Chapter in this post:
"SwiftUI for beginners" or "Entry into SwiftUI" - this could be the name of the first German-language book on Apple's UI framework. There is currently a crowdfunding campaign so that it can be completed and later bought by interested parties. This was brought into being by Bookbakers, Hanser Fachbuch and the author Thomas Sillmann. The book is intended to provide an introduction to the topic as well as a comprehensive overview of the future of user interface creation. If you find the project interesting, you can visit the official website https://hanser.bookbakers.de inform and participate financially.
The SwiftUI book for beginners aims to highlight all aspects that make Apple's UI framework unique for macOS, iOS, watchOS and tvOS apps programmed with Swift. The campaign page linked above states, among other things:
SwiftUI works completely differently than the previous mechanisms for designing views for Apple platforms. It is also deeply integrated into the Xcode development environment. This results in a large number of innovations that you should consider in the long term when creating UI. Swift expert Thomas Sillmann wants to describe this in detail in his new book.
By the way: On the linked page you can already scroll through the first pages;)
Apple has SwiftUI at the WWDC 2019 presented. It should help to develop user interfaces across systems with just a few tools and APIs and thus facilitate the creation of UIs for iPhone, iPad, Mac, Apple Watch and also Apple TV. Programmers and those who want to become one can consume information material, instructions and tutorials in English and are sure to find German content here and there - but the project described above now serves to provide German-speaking readers in the corresponding language in full to introduce the new content. There are three levels of financial participation:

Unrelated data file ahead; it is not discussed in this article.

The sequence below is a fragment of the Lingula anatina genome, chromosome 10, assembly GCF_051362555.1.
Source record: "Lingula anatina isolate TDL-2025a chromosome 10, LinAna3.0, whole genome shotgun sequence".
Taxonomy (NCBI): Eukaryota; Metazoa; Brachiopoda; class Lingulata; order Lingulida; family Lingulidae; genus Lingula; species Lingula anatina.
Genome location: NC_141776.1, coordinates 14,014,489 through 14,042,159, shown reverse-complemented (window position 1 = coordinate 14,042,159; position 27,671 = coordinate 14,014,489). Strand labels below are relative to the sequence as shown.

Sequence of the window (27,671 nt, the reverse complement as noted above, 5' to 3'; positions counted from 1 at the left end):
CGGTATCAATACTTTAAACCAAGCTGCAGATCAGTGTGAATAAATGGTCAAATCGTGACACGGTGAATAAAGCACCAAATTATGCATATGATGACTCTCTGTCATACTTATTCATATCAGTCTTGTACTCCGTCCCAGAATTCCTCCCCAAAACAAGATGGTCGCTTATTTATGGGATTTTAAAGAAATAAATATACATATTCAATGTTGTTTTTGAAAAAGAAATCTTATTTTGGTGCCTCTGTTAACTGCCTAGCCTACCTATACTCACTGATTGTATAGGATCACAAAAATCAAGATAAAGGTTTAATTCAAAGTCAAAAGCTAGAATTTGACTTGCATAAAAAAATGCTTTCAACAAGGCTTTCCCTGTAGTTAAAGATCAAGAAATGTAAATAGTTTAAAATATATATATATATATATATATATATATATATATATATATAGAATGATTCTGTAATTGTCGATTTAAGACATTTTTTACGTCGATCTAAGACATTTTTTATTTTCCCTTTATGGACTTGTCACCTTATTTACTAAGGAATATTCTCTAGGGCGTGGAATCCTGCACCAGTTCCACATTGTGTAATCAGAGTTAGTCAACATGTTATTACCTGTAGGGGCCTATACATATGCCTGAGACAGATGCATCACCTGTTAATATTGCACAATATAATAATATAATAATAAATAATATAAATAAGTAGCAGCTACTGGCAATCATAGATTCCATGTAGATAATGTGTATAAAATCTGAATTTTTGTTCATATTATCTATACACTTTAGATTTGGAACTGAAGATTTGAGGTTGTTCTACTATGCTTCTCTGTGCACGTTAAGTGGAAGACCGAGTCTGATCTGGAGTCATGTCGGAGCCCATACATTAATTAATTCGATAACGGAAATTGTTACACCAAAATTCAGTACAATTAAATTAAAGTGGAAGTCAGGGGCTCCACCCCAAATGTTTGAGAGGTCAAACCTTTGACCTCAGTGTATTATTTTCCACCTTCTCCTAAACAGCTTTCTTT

If you are not in the reader view, you will find an embedded one below Video to the project;)
Jens has been running the blog since 2012. He appears as Sir Apfelot for his readers and helps them with problems of a technical nature. In his free time he drives electric unicycles, takes photos (preferably with his iPhone, of course), climbs around in the Hessian mountains or hikes with the family. His articles deal with Apple products, news from the world of drones or solutions for current bugs.